Pressing the "STORE" key once more will store all the data which has just been entered in the chosen location and the display will return to its normal state.
The user may at any time review what calls have been received using the "MENU" key. For example by pressing the "MENU" key followed by "5" the display may show the message "REVIEW CALLS". To enable this feature the user presses, for example, the "STORE" (or "ENTER") key. On the other hand by pressing the "#" or "*" keys the message toggles between "REVIEW CALLS" and "ERASE CALL COUNT". If the "STORE" (or "ENTER") key is pressed while the "ERASE CALL COUNT" message is displayed, the counter fields of all records will be reset to zero (0000). On the other hand if the "STORE" (or "ENTER") key is pressed while the "REVIEW CALLS" message is displayed, the display will show the first record which has a non-zero call count, for example: "0276 686116 TECHNOPHONE LTD CALL COUNT: 2". By pressing the "#" key the display will show the next record which has a non-zero call count. Successive records with a non-zero call count can thus be recalled by repeatedly pressing the "#" key. When all records with a non-zero call count have been displayed they will be displayed again in rotation as the "#" key is pressed repeatedly again. The non-zero call-count records can be reviewed in reverse order by pressing the "*" key.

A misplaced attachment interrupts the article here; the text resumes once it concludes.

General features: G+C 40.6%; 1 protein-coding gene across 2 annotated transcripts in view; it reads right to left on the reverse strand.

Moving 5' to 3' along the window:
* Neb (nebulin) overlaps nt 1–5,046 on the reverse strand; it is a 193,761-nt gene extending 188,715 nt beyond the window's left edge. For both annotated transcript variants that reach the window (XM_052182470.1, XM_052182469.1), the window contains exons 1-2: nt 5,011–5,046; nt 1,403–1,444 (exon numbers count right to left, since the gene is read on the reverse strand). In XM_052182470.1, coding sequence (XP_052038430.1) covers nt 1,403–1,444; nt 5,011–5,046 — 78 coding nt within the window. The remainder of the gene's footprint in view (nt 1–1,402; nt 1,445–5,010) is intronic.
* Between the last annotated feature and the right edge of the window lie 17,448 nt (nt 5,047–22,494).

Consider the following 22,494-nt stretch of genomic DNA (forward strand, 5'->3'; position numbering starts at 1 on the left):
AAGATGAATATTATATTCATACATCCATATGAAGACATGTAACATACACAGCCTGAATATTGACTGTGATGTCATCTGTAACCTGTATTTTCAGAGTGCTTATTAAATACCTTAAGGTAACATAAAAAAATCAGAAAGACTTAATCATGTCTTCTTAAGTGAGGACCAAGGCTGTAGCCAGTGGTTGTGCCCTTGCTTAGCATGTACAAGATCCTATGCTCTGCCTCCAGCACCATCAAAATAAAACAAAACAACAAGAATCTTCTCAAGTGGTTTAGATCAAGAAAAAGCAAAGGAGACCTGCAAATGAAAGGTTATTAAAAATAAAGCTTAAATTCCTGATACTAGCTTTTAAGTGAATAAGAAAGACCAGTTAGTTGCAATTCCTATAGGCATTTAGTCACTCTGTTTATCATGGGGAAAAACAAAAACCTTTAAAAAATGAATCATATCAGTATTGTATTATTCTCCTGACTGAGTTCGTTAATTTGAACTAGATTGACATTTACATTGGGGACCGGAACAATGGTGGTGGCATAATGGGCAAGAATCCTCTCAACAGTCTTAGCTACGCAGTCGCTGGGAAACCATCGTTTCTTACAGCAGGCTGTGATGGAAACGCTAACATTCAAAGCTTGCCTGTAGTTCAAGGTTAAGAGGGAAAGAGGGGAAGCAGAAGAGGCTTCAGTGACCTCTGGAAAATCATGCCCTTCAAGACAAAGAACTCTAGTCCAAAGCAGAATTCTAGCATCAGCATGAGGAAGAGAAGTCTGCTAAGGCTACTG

In view of the foregoing it will be evident to a person skilled in the art that various modifications may be made within the scope of the present invention. For example the telephone number store including the call counter may be implemented and configured in any suitable manner and indeed the call counter may be implemented in a memory distinct from the telephone number store. Furthermore, a telephone in accordance with the present invention need not necessarily include a call screening facility in which case less memory space is required.